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How many are Arians (don't believe Jesus is God) How many are Binitarian (believe Jesus is God) How many are Trinitarian (believe that God is, father, son and holy spirit?) How many are Gnostics? How many are ....

Are there estimates?

Basically I am wondering why only 2-22 bishops in Nicea support Arianism. I wonder if Arians are indeed few.

I am well aware that it's not going to be accurate. But we sort of know how many people are in Rome empire, and we sort of guess how many are Christians. I am sure we'll come up with something. Very rough estimates are fine.

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closed as primarily opinion-based by choster, Mark C. Wallace, Kobunite, Steven Drennon Jan 14 '14 at 18:34

Many good questions generate some degree of opinion based on expert experience, but answers to this question will tend to be almost entirely based on opinions, rather than facts, references, or specific expertise.If this question can be reworded to fit the rules in the help center, please edit the question.

Estimating historical membership in various religions and sects can be performed with some pretence at accuracy and precision; but looking into the souls of long dead men and women to determine their beliefs - completely impossible. – Pieter Geerkens Jan 9 '14 at 18:28
You could edit you question to only ask about estimates of the number of bishops following those religions at the council of Nicaea in 325. There might even be exact numbers for that. – Jeroen K Jan 9 '14 at 19:29
@Michael: Yes, that is the likely intent of the question, but it is not what the questions actually asks; the question asks for beliefs, not theology. But to answer that inferred question one most know in more detail how finely to break up the answer, or we are left guessing. Both ways the question needs to be refined by OP. – Pieter Geerkens Jan 9 '14 at 19:52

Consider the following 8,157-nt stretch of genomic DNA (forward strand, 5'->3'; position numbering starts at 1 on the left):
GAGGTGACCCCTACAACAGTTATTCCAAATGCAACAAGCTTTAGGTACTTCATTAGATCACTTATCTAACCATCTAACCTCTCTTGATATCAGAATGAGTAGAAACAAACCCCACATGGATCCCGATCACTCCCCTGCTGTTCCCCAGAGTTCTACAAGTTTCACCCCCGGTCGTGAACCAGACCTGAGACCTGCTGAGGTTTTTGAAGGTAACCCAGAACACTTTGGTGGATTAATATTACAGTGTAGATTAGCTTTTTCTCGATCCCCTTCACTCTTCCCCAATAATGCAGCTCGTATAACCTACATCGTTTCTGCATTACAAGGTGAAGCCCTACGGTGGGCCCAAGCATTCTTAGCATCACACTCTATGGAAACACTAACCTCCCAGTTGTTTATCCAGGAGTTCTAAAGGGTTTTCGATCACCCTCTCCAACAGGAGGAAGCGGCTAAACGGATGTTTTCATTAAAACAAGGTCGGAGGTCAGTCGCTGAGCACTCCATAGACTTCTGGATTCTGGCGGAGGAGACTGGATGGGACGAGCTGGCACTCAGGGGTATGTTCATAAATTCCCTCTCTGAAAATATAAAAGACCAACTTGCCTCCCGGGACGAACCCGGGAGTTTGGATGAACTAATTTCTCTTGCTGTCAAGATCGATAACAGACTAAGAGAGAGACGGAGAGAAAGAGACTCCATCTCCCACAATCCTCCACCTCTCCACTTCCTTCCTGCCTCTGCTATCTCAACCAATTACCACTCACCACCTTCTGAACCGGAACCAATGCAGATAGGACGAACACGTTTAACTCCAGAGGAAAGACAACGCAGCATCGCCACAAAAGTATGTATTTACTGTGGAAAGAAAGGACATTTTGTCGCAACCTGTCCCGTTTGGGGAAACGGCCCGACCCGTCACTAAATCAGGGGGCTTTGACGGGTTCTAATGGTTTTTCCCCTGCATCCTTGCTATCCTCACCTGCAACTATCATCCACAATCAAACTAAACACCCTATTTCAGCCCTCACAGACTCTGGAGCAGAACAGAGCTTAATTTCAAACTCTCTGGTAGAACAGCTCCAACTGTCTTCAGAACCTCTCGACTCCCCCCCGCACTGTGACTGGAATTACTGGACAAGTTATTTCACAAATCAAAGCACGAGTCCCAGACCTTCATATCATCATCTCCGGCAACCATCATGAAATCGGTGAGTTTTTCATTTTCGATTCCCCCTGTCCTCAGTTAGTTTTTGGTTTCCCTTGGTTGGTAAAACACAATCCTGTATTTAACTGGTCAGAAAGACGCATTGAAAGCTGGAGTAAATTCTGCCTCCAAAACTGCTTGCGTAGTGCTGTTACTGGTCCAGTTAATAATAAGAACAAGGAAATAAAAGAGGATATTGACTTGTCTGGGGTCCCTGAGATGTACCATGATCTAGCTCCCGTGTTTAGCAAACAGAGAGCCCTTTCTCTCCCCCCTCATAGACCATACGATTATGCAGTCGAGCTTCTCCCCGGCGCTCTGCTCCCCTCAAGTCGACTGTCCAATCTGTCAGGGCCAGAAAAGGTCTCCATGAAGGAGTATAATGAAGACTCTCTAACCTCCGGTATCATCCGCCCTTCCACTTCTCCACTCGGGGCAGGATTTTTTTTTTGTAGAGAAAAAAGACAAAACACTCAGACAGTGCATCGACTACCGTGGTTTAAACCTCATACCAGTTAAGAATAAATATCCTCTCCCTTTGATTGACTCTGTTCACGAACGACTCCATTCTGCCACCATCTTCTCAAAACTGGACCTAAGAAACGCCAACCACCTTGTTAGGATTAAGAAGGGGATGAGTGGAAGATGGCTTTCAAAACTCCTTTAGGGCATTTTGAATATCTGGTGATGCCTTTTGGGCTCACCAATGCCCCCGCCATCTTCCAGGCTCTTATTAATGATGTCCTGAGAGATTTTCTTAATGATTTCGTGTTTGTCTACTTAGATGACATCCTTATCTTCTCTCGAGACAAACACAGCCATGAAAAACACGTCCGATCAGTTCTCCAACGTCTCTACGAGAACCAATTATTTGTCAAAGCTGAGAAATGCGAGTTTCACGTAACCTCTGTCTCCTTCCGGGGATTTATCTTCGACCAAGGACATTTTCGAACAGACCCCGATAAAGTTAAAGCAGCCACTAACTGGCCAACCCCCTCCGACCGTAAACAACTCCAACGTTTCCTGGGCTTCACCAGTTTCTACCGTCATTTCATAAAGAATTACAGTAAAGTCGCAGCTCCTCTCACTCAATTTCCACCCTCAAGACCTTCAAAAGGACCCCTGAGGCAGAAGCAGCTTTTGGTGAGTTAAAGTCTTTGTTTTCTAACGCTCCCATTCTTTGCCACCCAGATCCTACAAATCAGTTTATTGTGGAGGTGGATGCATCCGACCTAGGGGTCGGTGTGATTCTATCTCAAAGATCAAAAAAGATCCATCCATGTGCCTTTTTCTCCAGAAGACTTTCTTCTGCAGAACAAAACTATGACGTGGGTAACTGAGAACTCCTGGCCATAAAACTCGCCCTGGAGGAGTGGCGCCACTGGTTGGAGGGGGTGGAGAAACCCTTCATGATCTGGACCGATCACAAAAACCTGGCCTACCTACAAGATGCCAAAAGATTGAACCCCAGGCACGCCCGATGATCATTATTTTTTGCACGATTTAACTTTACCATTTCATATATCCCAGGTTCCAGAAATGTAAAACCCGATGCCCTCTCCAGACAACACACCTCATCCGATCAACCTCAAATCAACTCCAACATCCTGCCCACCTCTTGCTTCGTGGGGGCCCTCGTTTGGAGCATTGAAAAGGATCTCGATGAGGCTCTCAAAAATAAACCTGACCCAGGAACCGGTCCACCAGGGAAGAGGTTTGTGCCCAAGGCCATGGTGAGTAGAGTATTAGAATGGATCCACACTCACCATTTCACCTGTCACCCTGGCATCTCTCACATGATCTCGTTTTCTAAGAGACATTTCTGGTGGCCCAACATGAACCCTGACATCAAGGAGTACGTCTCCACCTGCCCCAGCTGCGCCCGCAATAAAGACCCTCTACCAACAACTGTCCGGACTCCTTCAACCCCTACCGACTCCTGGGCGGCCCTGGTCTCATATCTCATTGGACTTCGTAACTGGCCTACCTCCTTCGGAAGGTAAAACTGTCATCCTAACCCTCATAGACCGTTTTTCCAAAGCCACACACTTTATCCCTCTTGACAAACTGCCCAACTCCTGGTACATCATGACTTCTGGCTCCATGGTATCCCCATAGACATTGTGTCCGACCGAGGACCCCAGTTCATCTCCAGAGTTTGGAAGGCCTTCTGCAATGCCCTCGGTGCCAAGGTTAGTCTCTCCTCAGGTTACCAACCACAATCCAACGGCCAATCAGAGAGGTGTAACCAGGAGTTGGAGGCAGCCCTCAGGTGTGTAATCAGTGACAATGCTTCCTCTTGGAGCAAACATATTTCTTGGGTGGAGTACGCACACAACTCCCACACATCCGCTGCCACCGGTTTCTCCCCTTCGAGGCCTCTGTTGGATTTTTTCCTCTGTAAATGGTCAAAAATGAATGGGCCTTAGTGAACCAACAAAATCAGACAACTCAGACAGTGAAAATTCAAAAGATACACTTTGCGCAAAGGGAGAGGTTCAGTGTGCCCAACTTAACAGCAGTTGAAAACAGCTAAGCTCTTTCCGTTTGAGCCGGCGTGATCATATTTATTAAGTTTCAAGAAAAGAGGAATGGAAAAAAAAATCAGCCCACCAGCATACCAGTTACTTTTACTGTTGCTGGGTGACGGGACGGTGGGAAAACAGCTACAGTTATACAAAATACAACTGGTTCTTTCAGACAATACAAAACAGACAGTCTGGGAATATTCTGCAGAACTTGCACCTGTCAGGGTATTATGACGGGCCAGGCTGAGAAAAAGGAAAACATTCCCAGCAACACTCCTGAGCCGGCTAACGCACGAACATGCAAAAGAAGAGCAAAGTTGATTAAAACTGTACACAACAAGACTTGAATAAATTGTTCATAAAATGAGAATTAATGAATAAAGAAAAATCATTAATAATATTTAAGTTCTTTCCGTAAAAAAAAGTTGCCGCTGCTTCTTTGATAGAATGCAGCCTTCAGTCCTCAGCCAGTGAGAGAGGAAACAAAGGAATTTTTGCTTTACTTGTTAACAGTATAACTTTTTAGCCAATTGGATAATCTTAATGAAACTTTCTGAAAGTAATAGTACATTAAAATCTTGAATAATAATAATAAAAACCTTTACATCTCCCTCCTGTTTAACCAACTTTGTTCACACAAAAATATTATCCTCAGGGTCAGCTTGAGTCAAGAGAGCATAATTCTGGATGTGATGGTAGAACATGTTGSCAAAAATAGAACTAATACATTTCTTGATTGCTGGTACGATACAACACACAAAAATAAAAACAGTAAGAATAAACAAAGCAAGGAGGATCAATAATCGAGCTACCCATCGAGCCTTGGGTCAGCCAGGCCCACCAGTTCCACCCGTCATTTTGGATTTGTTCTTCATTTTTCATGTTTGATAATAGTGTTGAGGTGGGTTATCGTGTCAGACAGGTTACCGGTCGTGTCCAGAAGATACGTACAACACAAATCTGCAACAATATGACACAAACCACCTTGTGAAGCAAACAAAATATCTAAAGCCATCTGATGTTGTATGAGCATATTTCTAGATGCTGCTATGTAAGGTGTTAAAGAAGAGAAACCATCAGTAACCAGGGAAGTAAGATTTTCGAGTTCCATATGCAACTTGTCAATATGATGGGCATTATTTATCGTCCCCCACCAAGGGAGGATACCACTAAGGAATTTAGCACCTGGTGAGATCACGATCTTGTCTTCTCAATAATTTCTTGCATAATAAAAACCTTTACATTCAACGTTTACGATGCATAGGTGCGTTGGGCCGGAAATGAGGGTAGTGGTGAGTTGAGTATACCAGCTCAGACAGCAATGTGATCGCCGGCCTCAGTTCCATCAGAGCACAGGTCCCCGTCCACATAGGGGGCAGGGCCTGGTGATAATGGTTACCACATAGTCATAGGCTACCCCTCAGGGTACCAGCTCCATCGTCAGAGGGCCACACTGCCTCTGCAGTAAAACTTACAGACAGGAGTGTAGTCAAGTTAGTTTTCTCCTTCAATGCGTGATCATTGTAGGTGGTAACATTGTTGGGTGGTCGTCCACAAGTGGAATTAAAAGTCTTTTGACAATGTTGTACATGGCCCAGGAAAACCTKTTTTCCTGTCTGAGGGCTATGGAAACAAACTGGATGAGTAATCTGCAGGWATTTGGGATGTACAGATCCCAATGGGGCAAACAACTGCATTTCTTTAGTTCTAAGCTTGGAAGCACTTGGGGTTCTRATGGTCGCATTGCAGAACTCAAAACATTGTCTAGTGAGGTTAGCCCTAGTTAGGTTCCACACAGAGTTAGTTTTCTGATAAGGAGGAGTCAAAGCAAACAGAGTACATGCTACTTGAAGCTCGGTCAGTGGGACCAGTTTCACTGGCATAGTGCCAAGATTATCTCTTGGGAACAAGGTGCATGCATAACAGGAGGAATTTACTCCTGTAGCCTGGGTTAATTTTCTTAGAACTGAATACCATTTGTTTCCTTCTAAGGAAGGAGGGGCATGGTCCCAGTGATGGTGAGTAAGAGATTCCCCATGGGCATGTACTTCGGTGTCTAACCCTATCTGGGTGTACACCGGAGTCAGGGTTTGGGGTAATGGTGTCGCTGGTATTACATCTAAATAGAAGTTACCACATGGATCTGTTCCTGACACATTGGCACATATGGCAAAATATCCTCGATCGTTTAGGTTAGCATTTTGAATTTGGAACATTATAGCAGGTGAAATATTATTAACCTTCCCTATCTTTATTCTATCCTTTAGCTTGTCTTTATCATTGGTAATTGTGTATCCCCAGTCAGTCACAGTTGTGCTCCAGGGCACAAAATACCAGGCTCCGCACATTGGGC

@PieterGeerkens Indeed. It's also funny how the early germanic invaders where actually christianized with the old testament, because it's a lot less peacefull. I'm afraid we're overstretching this comment section though. – Jeroen K Jan 9 '14 at 20:11
@BruceAlderman: excellent point, +1. It's possible that the difference between 300 and 325 is sociologically more interesting than each of the numbers. However, given the illegal status of Christianity before 312, it's unlikely that one could get even ballpark figures on the number of Christians before that, let alone their denominations. – Michael Jan 9 '14 at 22:03

One of the important things to realize about schisms is that they can be very convenient things for peoples or rulers who have a need for a good excuse to distance themselves from a nearby power structure they don't want to be tied to. Thus you can find a pattern where people of a different social or ethnic background than the rulers at the seat of a religion's power will enthusiastically pick up a local heresy and promote it.

The situation in the 4th century was one where Rome was the overwhelming power in the Empire, and had a great deal of respect. The Greek cultural area was big and was in fact the source of the initially persecuted cult of Christ, but that battle had mostly already been won. The only other real cultural outlier of any power was Egypt. This was an old powerful, non Indo-European civilization that had been conquered by first Greeks, then Romans, and was essentially being plundered every year for its produce. If there's a place where you'd expect a desire for a cultural split, this was it. So it should be no surprise that in fact Arius and the two bishops who voted with him at Nicaea were from Egypt.

In the middle ages, the German invaders who conquered Italy and nearby territories hardly wanted to take orders from some guy in Rome. So they picked Arianism for this same purpose. At the same time the Eastern Romans (Greeks) used a set of squabbles that evolved into Eastern Orthodoxy.

So Arianism wasn't actually a very significant movement until the 5th century, which is when many German tribes overran the west, and took that schism up as a convenient way to make themselves independent of the Pope in Rome.

So by the 6th century, Catholicism was at a very low ebb. The pope was really only acknowledged in parts of Greece, most of modern-day France, and about half of the British Isles.

The east was under the control of the Eastern Roman emperor and his pet patriarch in Constantinople. Most of the rest of North Africa, all of Italy, and almost all of Illyria and Spain and Mediterranean France were controlled by Arians (iow: Germans). This included all the major cities of the West at the time (Carthage, Rome, Ravenna, and Milan). The rest of the British Isles and Europe were "officially" pagan.

Since the Franks were powerful enough and far enough away from the Popes, they never much bothered with Arianism. All the other German invader Arian rulers lost their territory to conquest (first to the Byzantines under Justinian, then mostly to the Arabs).

So basically you need to look at "heresies" as an ethnic culture war carried out by (mostly) non-military means.

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